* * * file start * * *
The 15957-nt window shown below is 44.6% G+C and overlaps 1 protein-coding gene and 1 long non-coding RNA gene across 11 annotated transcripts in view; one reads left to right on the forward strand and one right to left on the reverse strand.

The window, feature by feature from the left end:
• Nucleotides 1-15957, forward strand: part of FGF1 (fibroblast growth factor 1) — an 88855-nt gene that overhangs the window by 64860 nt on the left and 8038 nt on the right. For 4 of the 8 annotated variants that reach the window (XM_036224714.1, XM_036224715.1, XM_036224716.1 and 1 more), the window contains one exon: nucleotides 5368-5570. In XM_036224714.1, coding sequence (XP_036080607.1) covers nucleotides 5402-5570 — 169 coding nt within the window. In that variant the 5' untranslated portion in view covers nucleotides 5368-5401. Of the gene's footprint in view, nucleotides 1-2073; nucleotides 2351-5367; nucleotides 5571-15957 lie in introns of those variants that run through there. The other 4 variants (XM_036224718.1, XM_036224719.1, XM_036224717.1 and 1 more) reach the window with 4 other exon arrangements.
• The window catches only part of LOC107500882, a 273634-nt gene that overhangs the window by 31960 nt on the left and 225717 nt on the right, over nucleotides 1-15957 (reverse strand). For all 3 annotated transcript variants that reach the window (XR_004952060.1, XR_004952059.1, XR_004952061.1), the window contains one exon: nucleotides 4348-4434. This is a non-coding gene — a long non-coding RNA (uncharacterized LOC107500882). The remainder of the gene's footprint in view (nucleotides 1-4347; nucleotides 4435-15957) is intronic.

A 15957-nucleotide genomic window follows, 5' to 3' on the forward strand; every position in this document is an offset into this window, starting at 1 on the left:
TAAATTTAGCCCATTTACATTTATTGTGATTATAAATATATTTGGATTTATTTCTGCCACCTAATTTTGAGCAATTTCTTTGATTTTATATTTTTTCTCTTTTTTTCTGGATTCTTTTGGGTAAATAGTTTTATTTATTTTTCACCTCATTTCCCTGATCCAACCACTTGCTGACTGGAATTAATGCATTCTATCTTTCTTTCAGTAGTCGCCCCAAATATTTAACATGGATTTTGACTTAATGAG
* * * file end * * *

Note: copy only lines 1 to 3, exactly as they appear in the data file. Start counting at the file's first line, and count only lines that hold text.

The 15957-nt window shown below is 44.6% G+C and overlaps 1 protein-coding gene and 1 long non-coding RNA gene across 11 annotated transcripts in view; one reads left to right on the forward strand and one right to left on the reverse strand.

The window, feature by feature from the left end:
• Nucleotides 1-15957, forward strand: part of FGF1 (fibroblast growth factor 1) — an 88855-nt gene that overhangs the window by 64860 nt on the left and 8038 nt on the right. For 4 of the 8 annotated variants that reach the window (XM_036224714.1, XM_036224715.1, XM_036224716.1 and 1 more), the window contains one exon: nucleotides 5368-5570. In XM_036224714.1, coding sequence (XP_036080607.1) covers nucleotides 5402-5570 — 169 coding nt within the window. In that variant the 5' untranslated portion in view covers nucleotides 5368-5401. Of the gene's footprint in view, nucleotides 1-2073; nucleotides 2351-5367; nucleotides 5571-15957 lie in introns of those variants that run through there. The other 4 variants (XM_036224718.1, XM_036224719.1, XM_036224717.1 and 1 more) reach the window with 4 other exon arrangements.